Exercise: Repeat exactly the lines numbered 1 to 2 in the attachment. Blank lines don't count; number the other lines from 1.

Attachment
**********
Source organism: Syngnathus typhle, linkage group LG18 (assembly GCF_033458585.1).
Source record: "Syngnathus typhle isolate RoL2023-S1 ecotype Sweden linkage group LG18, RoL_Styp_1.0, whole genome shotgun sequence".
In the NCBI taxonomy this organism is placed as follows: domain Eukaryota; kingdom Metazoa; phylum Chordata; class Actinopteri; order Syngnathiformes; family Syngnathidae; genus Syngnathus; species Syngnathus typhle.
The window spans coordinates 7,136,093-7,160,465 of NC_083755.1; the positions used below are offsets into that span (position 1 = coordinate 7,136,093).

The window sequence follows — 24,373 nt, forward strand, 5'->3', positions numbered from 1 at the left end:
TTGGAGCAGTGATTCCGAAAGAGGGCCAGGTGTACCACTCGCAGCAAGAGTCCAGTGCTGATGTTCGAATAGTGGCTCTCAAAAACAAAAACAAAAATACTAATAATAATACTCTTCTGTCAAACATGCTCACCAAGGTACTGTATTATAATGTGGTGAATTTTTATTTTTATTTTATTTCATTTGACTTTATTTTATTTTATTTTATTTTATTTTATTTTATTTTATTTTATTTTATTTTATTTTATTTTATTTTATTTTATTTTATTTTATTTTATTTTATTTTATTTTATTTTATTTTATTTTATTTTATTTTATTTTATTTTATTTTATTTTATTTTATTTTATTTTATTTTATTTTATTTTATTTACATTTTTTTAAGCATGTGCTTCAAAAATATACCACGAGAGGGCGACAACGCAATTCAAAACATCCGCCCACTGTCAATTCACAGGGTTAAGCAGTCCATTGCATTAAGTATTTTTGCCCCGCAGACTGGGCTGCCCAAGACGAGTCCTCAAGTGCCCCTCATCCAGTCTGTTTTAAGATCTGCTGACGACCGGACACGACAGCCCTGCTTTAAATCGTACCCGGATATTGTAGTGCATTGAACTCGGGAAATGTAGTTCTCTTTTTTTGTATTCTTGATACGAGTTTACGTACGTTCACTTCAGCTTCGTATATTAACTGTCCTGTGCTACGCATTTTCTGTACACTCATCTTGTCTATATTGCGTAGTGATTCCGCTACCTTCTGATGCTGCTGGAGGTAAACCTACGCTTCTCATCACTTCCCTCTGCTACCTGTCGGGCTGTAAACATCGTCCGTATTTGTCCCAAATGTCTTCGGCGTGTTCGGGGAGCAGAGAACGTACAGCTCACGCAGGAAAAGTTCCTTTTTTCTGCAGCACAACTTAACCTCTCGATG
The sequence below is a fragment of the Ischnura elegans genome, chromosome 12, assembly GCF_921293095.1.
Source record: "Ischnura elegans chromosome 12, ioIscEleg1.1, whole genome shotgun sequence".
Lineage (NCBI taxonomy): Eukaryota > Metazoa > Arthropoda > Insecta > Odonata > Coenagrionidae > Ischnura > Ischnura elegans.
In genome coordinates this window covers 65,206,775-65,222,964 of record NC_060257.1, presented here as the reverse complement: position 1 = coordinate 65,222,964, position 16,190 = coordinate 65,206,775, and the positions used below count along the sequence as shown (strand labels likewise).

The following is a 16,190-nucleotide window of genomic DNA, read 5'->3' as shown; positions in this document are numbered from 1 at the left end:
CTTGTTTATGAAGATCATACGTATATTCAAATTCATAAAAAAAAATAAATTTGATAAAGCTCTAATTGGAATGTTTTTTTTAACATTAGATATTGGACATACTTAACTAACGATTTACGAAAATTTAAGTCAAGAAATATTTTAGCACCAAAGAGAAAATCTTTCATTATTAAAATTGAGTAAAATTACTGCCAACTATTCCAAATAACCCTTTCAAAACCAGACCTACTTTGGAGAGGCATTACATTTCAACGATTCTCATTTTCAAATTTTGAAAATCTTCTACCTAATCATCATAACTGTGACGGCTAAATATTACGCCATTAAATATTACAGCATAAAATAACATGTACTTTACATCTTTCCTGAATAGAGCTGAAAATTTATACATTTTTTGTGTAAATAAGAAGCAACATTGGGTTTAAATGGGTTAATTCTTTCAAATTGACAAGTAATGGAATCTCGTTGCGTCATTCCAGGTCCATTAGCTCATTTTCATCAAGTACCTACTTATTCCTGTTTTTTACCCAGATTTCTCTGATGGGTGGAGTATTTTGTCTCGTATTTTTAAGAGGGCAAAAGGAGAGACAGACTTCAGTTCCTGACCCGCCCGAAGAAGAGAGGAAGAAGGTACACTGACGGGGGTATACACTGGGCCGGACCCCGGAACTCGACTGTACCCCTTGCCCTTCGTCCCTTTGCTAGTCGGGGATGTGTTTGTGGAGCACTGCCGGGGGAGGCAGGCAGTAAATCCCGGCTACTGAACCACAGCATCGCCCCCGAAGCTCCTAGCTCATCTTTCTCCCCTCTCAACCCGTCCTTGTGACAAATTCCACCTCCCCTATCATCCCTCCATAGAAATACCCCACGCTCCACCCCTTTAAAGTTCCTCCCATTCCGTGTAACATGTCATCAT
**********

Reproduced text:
Source organism: Syngnathus typhle, linkage group LG18 (assembly GCF_033458585.1).
Source record: "Syngnathus typhle isolate RoL2023-S1 ecotype Sweden linkage group LG18, RoL_Styp_1.0, whole genome shotgun sequence".